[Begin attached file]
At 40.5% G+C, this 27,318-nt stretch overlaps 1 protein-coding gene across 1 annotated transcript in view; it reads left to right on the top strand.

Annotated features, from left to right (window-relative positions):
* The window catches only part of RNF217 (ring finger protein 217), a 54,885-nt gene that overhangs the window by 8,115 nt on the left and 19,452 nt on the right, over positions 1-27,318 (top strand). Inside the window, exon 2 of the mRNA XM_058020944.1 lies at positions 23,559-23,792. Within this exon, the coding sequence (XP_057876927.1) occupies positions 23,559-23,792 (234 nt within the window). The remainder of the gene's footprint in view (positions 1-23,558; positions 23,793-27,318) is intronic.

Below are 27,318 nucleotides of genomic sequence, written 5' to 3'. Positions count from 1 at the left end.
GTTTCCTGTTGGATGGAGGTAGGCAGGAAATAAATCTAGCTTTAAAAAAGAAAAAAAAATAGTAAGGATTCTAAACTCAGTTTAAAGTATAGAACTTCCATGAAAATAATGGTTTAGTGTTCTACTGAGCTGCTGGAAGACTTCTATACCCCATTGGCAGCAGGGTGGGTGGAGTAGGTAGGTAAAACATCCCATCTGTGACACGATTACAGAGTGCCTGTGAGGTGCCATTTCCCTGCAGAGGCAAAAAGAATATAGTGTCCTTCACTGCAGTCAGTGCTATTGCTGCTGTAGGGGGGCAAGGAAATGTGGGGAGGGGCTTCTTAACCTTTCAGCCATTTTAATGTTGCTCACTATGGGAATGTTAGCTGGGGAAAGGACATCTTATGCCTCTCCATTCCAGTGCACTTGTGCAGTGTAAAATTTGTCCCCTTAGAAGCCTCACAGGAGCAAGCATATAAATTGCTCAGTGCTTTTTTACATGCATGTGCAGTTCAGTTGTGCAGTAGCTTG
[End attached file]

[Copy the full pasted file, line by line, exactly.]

At 40.5% G+C, this 27,318-nt stretch overlaps 1 protein-coding gene across 1 annotated transcript in view; it reads left to right on the top strand.

Annotated features, from left to right (window-relative positions):
* The window catches only part of RNF217 (ring finger protein 217), a 54,885-nt gene that overhangs the window by 8,115 nt on the left and 19,452 nt on the right, over positions 1-27,318 (top strand). Inside the window, exon 2 of the mRNA XM_058020944.1 lies at positions 23,559-23,792. Within this exon, the coding sequence (XP_057876927.1) occupies positions 23,559-23,792 (234 nt within the window). The remainder of the gene's footprint in view (positions 1-23,558; positions 23,793-27,318) is intronic.

Below are 27,318 nucleotides of genomic sequence, written 5' to 3'. Positions count from 1 at the left end.
GTTTCCTGTTGGATGGAGGTAGGCAGGAAATAAATCTAGCTTTAAAAAAGAAAAAAAAATAGTAAGGATTCTAAACTCAGTTTAAAGTATAGAACTTCCATGAAAATAATGGTTTAGTGTTCTACTGAGCTGCTGGAAGACTTCTATACCCCATTGGCAGCAGGGTGGGTGGAGTAGGTAGGTAAAACATCCCATCTGTGACACGATTACAGAGTGCCTGTGAGGTGCCATTTCCCTGCAGAGGCAAAAAGAATATAGTGTCCTTCACTGCAGTCAGTGCTATTGCTGCTGTAGGGGGGCAAGGAAATGTGGGGAGGGGCTTCTTAACCTTTCAGCCATTTTAATGTTGCTCACTATGGGAATGTTAGCTGGGGAAAGGACATCTTATGCCTCTCCATTCCAGTGCACTTGTGCAGTGTAAAATTTGTCCCCTTAGAAGCCTCACAGGAGCAAGCATATAAATTGCTCAGTGCTTTTTTACATGCATGTGCAGTTCAGTTGTGCAGTAGCTTG